Migrants wait in line for clothes and supplies in a makeshift migrant camp in the border town of Reynosa, Tamaulipas, Mexico on July 10, 2021. (PAUL RATJE / AFP)
REYNOSA - Migrants across northern Mexico voiced frustration and desperation on Monday, after the US government failed to lift a pandemic-era policy that has largely prevented them from seeking asylum in the United States for over two years.
Since March 2020, Title 42 has empowered US agents to quickly turn back over a million migrants to Mexico and other countries
An eleventh-hour decision by a federal judge in Louisiana on Friday made it impossible for the US Centers for Disease Control and Prevention to end by Monday the sweeping policy known as Title 42. Since March 2020, Title 42 has empowered US agents to quickly turn back over a million migrants to Mexico and other countries.
"Here in Mexico, we don't have anything to eat, we have to go out to the streets to beg, so it's terrible for us that they've extended (Title 42)," said Honduran migrant Maria Sanchez, who said she has spent more than a year in Mexico with her children.
Sanchez was among over a hundred migrants lined up in sweltering heat outside the Senda de Vida shelter in Reynosa, across from McCallen, Texas. Thousands more were already camped inside the facility's grounds.
Hector Silva, a shelter's pastor, estimated that some 6,000 migrant families were living on the streets of Reynosa, at risk of extortion, kidnapping, and sexual violence by gangs and organized crime groups
Tens of thousands of migrants have been waiting in Mexico, often for months, for the end of the policy. The CDC had said vaccines and other tools made it no longer necessary to help control the spread of COVID-19 in crowded border facilities.
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"The border is totally saturated," said Hector Silva, the shelter's pastor.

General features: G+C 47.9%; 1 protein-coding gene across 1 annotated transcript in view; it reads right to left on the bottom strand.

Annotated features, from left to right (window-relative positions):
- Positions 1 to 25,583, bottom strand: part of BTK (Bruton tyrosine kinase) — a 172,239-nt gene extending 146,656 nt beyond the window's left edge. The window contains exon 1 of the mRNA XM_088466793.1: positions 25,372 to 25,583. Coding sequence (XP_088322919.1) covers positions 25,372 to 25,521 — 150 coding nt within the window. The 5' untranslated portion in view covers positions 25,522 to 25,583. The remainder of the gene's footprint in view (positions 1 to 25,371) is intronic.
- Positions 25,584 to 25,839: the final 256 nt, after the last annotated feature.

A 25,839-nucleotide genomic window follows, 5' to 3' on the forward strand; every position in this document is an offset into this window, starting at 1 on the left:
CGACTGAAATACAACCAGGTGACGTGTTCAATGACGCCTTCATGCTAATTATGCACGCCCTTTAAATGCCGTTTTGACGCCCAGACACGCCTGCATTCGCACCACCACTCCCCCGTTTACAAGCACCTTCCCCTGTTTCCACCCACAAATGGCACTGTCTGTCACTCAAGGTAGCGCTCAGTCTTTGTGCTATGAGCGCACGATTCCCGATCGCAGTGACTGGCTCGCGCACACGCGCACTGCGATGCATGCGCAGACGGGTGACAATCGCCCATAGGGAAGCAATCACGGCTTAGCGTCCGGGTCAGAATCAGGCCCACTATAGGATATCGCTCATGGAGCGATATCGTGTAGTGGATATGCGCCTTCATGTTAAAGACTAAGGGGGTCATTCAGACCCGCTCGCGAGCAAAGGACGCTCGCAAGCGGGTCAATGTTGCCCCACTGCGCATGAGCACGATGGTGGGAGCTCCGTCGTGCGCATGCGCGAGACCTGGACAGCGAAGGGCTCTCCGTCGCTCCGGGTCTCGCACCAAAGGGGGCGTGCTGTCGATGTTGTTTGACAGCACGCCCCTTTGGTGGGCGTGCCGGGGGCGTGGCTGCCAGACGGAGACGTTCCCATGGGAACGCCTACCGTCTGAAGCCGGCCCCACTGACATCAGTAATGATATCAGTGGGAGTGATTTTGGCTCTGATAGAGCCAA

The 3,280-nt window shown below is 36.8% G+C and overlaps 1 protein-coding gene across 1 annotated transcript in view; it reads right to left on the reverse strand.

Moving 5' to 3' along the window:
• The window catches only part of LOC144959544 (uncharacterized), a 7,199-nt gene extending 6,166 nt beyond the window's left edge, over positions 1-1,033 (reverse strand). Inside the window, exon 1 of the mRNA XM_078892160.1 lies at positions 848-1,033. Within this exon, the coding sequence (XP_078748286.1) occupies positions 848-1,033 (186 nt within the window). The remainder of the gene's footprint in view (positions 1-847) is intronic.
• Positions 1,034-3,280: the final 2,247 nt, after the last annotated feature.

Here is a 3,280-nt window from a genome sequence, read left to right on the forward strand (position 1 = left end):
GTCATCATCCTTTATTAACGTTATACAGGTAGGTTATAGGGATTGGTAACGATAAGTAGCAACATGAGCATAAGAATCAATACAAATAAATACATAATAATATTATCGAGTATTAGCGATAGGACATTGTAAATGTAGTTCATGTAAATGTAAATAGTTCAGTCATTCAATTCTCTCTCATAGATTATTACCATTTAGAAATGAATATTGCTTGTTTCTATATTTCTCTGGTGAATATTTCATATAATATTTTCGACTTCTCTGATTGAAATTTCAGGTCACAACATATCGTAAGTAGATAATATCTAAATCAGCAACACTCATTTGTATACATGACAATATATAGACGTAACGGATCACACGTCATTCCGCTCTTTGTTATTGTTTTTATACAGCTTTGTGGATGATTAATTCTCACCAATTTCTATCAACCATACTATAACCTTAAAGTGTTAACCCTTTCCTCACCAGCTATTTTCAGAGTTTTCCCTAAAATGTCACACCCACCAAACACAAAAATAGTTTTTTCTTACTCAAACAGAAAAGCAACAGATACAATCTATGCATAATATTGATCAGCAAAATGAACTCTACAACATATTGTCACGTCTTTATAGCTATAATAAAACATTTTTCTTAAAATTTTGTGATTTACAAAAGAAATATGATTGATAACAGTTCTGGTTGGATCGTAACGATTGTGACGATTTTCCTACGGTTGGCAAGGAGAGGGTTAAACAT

He estimated that some 6,000 migrant families were living on the streets of the violent city, at risk of extortion, kidnapping, and sexual violence by gangs and organized crime groups.
US President Joe Biden, a Democrat, came into office in January 2021 promising to undo the hardline immigration policies of his Republican predecessor Donald Trump. So far he has struggled to keep campaign promises to change the system.
Aerial view of the Sendero de Vida (Path of Life) migrant shelter in Reynosa, Tamaulipas state, Mexico, in the border with McAllen, Texas state, US, on May 19, 2022. (PEDRO PARDO / AFP)
Republicans seeking to win control of Congress in November have blasted his border policies as too lenient, pointing to record high migrant crossings, while some members of his own party have criticized him for failing to end Trump-era restrictions.
On Sunday night, migrants protested and held a vigil at the base of the international bridge in Tijuana, holding banners reading "Defend asylum" and "No more Title 42"
The White House did not respond to requests for comment on the migrants' concerns. The Department of Homeland Security (DHS) referred to a statement it issued Friday, saying it would comply with the Louisiana court's order.
On Sunday night, migrants protested and held a vigil at the base of the international bridge in Tijuana, holding banners reading "Defend asylum" and "No more Title 42."
"I'm so angry," said Veronica Lopez, who joined the demonstration to protest the US government's about-face.
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Lopez fled her hometown in southwestern Mexico with her daughter this month. She said se had been attacked and raped by her former partner, and had been planning to petition to enter the United States on Monday.
"Now God only knows what will happen to me and my daughter," she said. "I'm afraid for my life."
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